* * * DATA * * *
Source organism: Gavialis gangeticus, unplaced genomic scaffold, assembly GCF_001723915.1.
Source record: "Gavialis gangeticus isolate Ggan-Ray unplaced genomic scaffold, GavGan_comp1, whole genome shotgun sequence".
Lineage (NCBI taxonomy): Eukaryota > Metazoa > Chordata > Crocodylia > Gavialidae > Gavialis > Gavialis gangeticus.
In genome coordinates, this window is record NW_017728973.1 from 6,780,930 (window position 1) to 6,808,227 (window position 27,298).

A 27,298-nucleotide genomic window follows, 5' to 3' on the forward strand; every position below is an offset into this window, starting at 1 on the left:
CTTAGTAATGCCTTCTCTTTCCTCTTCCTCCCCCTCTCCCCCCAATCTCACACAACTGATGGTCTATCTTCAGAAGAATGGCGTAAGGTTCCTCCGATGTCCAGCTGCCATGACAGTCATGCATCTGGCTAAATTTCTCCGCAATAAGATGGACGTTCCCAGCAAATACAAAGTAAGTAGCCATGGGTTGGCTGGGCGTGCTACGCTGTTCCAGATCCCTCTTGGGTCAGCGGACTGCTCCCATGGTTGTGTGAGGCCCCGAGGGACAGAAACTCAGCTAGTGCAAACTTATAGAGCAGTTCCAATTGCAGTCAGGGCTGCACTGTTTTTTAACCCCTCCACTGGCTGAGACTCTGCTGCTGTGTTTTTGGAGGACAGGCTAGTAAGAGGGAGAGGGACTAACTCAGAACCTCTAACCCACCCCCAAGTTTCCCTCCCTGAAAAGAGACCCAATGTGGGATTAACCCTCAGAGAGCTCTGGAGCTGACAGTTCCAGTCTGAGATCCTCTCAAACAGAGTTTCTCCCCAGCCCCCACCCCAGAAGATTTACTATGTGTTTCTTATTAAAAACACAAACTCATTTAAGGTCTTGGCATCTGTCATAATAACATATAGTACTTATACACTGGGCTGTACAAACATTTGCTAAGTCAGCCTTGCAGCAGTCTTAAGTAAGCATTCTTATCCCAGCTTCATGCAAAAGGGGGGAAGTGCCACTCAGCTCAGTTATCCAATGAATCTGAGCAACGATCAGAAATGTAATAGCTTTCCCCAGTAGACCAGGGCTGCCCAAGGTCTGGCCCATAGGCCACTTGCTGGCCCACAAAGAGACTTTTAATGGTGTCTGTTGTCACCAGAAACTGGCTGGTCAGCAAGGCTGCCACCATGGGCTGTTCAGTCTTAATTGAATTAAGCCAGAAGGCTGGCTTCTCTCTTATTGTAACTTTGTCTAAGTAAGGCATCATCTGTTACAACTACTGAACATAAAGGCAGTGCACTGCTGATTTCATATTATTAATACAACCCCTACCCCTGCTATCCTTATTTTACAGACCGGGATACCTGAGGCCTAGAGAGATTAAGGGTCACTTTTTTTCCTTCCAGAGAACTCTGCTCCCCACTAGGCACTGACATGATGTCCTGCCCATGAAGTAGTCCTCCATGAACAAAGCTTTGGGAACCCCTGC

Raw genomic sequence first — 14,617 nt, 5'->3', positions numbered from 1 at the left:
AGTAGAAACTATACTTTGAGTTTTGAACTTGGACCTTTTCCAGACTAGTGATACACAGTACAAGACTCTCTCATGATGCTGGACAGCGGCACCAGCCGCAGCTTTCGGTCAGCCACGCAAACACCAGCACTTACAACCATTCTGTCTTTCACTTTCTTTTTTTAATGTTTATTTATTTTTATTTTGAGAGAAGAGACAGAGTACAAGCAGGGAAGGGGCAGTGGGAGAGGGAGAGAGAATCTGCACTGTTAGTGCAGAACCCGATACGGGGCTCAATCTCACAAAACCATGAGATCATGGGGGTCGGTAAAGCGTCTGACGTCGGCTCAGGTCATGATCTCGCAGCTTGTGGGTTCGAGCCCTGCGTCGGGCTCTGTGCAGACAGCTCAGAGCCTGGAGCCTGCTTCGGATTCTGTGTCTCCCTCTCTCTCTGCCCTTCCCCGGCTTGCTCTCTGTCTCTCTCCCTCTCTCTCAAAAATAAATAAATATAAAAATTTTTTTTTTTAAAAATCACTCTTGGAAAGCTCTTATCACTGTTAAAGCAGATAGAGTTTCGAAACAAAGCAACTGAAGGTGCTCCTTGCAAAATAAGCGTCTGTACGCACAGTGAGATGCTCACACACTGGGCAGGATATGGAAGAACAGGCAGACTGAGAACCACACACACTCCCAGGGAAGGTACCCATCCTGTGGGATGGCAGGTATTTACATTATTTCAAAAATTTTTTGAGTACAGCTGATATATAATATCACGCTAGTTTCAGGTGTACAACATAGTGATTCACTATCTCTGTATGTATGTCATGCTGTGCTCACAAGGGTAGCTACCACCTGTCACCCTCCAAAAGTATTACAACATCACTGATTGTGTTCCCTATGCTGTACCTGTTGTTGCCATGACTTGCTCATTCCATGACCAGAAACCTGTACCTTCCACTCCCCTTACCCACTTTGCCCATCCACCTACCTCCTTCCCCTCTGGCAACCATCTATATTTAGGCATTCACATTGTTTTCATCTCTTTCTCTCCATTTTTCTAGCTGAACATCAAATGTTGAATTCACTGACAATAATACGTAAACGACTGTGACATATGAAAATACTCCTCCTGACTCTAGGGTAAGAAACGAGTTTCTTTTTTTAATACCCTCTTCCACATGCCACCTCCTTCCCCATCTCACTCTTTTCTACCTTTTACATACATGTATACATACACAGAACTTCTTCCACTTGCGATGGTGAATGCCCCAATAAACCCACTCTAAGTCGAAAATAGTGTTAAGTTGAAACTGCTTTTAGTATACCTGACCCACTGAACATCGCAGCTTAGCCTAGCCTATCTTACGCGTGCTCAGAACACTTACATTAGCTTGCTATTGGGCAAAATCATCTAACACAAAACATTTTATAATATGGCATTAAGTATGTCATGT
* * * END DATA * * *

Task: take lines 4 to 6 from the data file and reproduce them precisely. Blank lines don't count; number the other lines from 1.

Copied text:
In genome coordinates, this window is record NW_017728973.1 from 6,780,930 (window position 1) to 6,808,227 (window position 27,298).

A 27,298-nucleotide genomic window follows, 5' to 3' on the forward strand; every position below is an offset into this window, starting at 1 on the left:
CTTAGTAATGCCTTCTCTTTCCTCTTCCTCCCCCTCTCCCCCCAATCTCACACAACTGATGGTCTATCTTCAGAAGAATGGCGTAAGGTTCCTCCGATGTCCAGCTGCCATGACAGTCATGCATCTGGCTAAATTTCTCCGCAATAAGATGGACGTTCCCAGCAAATACAAAGTAAGTAGCCATGGGTTGGCTGGGCGTGCTACGCTGTTCCAGATCCCTCTTGGGTCAGCGGACTGCTCCCATGGTTGTGTGAGGCCCCGAGGGACAGAAACTCAGCTAGTGCAAACTTATAGAGCAGTTCCAATTGCAGTCAGGGCTGCACTGTTTTTTAACCCCTCCACTGGCTGAGACTCTGCTGCTGTGTTTTTGGAGGACAGGCTAGTAAGAGGGAGAGGGACTAACTCAGAACCTCTAACCCACCCCCAAGTTTCCCTCCCTGAAAAGAGACCCAATGTGGGATTAACCCTCAGAGAGCTCTGGAGCTGACAGTTCCAGTCTGAGATCCTCTCAAACAGAGTTTCTCCCCAGCCCCCACCCCAGAAGATTTACTATGTGTTTCTTATTAAAAACACAAACTCATTTAAGGTCTTGGCATCTGTCATAATAACATATAGTACTTATACACTGGGCTGTACAAACATTTGCTAAGTCAGCCTTGCAGCAGTCTTAAGTAAGCATTCTTATCCCAGCTTCATGCAAAAGGGGGGAAGTGCCACTCAGCTCAGTTATCCAATGAATCTGAGCAACGATCAGAAATGTAATAGCTTTCCCCAGTAGACCAGGGCTGCCCAAGGTCTGGCCCATAGGCCACTTGCTGGCCCACAAAGAGACTTTTAATGGTGTCTGTTGTCACCAGAAACTGGCTGGTCAGCAAGGCTGCCACCATGGGCTGTTCAGTCTTAATTGAATTAAGCCAGAAGGCTGGCTTCTCTCTTATTGTAACTTTGTCTAAGTAAGGCATCATCTGTTACAACTACTGAACATAAAGGCAGTGCACTGCTGATTTCATATTATTAATACAACCCCTACCCCTGCTATCCTTATTTTACAGACCGGGATACCTGAGGCCTAGAGAGATTAAGGGTCACTTTTTTTCCTTCCAGAGAACTCTGCTCCCCACTAGGCACTGACATGATGTCCTGCCCATGAAGTAGTCCTCCATGAACAAAGCTTTGGGAACCCCTGC